For an authentic farm life experience, the Inn at Buck Hollow Farm Bed and Breakfast is a homey place to stay. The Inn is a restored carriage house dating back to the 1790s. Most of the original beams are still exposed. The Inn is on sprawling open and forested land, with plenty of trails you can stroll on, as well as cross-country ski trails you can explore in the winter.


View of the historic and colorful Manchester Village in Manchester, Vermont with tulips in bloom.
View of the historic and colorful Manchester Village in Manchester, Vermont, with tulips in bloom.

Manchester is the quintessential New England town in the heart of Vermont. It’s overflowing with charm and delight, full of adorable white steeple churches, antique shops, and cozy historic neighborhoods. Regarding sightseeing, visitors can tour the Hildene, the Lincoln family vacation home. The Lincolns built the Hildene at the turn of the 20th Century after Robert Lincoln purchased the acreage. Robert was the only child of Abraham Lincon to survive into adulthood.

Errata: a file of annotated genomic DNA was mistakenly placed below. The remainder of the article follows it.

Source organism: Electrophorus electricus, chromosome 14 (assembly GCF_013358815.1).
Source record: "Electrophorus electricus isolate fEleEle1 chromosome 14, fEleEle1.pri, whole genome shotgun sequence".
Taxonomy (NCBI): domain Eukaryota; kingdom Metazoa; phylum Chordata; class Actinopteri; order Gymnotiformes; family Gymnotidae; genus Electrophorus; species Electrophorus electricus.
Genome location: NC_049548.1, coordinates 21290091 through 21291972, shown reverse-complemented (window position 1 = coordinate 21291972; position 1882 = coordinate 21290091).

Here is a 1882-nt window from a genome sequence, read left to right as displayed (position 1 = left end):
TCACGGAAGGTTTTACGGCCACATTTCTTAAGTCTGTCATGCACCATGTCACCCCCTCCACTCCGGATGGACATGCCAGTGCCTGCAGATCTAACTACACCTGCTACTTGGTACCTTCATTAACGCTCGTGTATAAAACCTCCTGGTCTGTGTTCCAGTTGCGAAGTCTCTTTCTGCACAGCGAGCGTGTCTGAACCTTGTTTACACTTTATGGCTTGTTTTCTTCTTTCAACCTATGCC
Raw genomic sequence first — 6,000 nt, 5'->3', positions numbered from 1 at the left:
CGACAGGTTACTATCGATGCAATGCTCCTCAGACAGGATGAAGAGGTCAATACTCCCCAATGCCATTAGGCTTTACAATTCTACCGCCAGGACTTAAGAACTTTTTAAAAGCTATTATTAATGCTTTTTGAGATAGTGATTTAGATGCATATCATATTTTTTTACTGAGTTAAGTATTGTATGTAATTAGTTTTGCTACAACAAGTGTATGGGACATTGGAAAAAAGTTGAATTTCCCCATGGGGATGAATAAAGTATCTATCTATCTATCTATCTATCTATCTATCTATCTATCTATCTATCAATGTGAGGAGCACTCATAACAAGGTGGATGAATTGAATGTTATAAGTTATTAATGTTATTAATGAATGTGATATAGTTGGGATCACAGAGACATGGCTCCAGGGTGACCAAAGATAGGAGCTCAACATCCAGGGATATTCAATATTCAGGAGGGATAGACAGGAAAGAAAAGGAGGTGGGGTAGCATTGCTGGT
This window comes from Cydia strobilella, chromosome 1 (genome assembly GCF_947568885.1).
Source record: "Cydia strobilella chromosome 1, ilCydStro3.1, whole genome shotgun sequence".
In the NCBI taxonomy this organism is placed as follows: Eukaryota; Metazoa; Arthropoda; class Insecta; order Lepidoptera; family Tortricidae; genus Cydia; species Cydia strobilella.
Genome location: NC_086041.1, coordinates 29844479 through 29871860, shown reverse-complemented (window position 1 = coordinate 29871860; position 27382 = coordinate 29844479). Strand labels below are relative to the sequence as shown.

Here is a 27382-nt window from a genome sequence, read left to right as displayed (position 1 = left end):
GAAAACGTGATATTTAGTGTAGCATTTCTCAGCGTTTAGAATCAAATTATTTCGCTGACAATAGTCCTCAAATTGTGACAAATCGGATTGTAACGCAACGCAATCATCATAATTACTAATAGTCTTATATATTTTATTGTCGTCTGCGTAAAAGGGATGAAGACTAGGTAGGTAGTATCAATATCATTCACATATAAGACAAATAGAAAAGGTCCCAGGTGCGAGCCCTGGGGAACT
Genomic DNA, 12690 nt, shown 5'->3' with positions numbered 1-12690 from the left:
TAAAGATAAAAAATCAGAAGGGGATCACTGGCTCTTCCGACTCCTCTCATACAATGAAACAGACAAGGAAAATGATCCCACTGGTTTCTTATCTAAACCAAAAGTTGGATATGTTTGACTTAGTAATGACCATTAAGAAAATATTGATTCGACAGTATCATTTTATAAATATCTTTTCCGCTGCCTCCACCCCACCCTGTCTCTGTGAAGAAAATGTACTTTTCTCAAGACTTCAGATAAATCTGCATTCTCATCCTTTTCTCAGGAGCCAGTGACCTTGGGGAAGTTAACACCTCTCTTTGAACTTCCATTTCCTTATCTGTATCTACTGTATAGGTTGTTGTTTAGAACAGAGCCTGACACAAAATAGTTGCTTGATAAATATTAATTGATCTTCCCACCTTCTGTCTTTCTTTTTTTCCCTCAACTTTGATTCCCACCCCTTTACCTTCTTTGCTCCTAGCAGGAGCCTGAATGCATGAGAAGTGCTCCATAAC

Besides presidential history, there's a prosperous dairy industry past here, too. In the mid-1800s, farmers started keeping cows instead of sheep in Vermont because they made more money selling dairy than wool. This was the start of 500 dairy farms in the state. To learn about the history and see a dairy farm in action, you can tour North Meadow Farm. The small dairy farm produces raw milk, artisan cheeses, and eggs.

Once you call it a night, the Inn at Manchester is a cozy place to stay. The inn has mastered the simple pleasures of life for guests, with fireplaces to curl up next to and an excellent hot breakfast to start your day with. Built in the late 1800s, the property has quite a storied past you can learn about as it transformed from a homestead to an Inn.


The Henry covered bridge over the Walloomsac river near Bennington, Vermont.
The Henry-covered bridge over the Walloomsac River near Bennington, Vermont.

Located in Southern Vermont among the rolling green hills, Bennington is one of the state’s oldest towns. With that said, there’s enormous history here. A site that quickly comes to mind is the Bennington Battle Monument. It commemorates the Battle of Bennington, a turning point in the Revolutionary War when American forces defeated the British invading army. There’s a Vermont holiday on August 16th to honor the battle. Another point of interest is the Old First Church. Built in 1805, it represents the first church in Vermont to reflect the separation of state and church. It’s next to Bennington Center Cemetery, one of the oldest cemeteries in Vermont.